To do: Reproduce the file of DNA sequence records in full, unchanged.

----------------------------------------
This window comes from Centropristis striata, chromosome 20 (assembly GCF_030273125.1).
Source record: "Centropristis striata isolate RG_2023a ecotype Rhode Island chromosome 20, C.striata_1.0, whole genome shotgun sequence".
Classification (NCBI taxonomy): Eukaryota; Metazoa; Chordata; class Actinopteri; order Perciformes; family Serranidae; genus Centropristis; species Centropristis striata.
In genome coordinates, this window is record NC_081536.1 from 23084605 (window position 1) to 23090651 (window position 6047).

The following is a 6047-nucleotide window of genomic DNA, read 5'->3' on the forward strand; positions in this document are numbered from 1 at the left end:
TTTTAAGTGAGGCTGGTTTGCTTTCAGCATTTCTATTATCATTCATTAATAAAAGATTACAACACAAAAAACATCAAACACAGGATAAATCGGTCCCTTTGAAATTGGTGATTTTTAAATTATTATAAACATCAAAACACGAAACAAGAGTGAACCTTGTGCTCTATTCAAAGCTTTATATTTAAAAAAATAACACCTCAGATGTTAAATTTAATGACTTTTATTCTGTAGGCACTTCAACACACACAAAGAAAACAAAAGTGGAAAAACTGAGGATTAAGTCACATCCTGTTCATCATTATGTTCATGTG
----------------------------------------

This window comes from Centropristis striata, chromosome 20 (assembly GCF_030273125.1).
Source record: "Centropristis striata isolate RG_2023a ecotype Rhode Island chromosome 20, C.striata_1.0, whole genome shotgun sequence".
Classification (NCBI taxonomy): Eukaryota; Metazoa; Chordata; class Actinopteri; order Perciformes; family Serranidae; genus Centropristis; species Centropristis striata.
In genome coordinates, this window is record NC_081536.1 from 23084605 (window position 1) to 23090651 (window position 6047).

The following is a 6047-nucleotide window of genomic DNA, read 5'->3' on the forward strand; positions in this document are numbered from 1 at the left end:
TTTTAAGTGAGGCTGGTTTGCTTTCAGCATTTCTATTATCATTCATTAATAAAAGATTACAACACAAAAAACATCAAACACAGGATAAATCGGTCCCTTTGAAATTGGTGATTTTTAAATTATTATAAACATCAAAACACGAAACAAGAGTGAACCTTGTGCTCTATTCAAAGCTTTATATTTAAAAAAATAACACCTCAGATGTTAAATTTAATGACTTTTATTCTGTAGGCACTTCAACACACACAAAGAAAACAAAAGTGGAAAAACTGAGGATTAAGTCACATCCTGTTCATCATTATGTTCATGTG